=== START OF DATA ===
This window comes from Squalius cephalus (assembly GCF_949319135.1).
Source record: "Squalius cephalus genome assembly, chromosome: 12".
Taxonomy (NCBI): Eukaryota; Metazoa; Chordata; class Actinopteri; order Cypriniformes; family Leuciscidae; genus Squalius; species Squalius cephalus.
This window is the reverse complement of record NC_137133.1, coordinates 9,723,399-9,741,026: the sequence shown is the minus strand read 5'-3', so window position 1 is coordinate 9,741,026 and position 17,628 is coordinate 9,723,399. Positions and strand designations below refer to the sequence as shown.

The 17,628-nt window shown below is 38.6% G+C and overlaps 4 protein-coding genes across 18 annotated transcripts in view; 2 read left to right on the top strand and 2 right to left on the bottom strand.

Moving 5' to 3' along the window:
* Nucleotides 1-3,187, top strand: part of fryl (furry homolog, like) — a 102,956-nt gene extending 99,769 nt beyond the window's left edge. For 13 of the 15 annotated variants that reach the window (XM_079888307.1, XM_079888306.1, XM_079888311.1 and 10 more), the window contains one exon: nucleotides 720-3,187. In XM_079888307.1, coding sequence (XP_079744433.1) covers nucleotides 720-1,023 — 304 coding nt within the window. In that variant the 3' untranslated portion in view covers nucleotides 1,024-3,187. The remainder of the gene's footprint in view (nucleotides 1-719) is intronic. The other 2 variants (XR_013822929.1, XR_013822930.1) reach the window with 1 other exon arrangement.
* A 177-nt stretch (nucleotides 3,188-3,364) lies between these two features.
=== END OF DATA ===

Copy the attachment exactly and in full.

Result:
This window comes from Squalius cephalus (assembly GCF_949319135.1).
Source record: "Squalius cephalus genome assembly, chromosome: 12".
Taxonomy (NCBI): Eukaryota; Metazoa; Chordata; class Actinopteri; order Cypriniformes; family Leuciscidae; genus Squalius; species Squalius cephalus.
This window is the reverse complement of record NC_137133.1, coordinates 9,723,399-9,741,026: the sequence shown is the minus strand read 5'-3', so window position 1 is coordinate 9,741,026 and position 17,628 is coordinate 9,723,399. Positions and strand designations below refer to the sequence as shown.

The 17,628-nt window shown below is 38.6% G+C and overlaps 4 protein-coding genes across 18 annotated transcripts in view; 2 read left to right on the top strand and 2 right to left on the bottom strand.

Moving 5' to 3' along the window:
* Nucleotides 1-3,187, top strand: part of fryl (furry homolog, like) — a 102,956-nt gene extending 99,769 nt beyond the window's left edge. For 13 of the 15 annotated variants that reach the window (XM_079888307.1, XM_079888306.1, XM_079888311.1 and 10 more), the window contains one exon: nucleotides 720-3,187. In XM_079888307.1, coding sequence (XP_079744433.1) covers nucleotides 720-1,023 — 304 coding nt within the window. In that variant the 3' untranslated portion in view covers nucleotides 1,024-3,187. The remainder of the gene's footprint in view (nucleotides 1-719) is intronic. The other 2 variants (XR_013822929.1, XR_013822930.1) reach the window with 1 other exon arrangement.
* A 177-nt stretch (nucleotides 3,188-3,364) lies between these two features.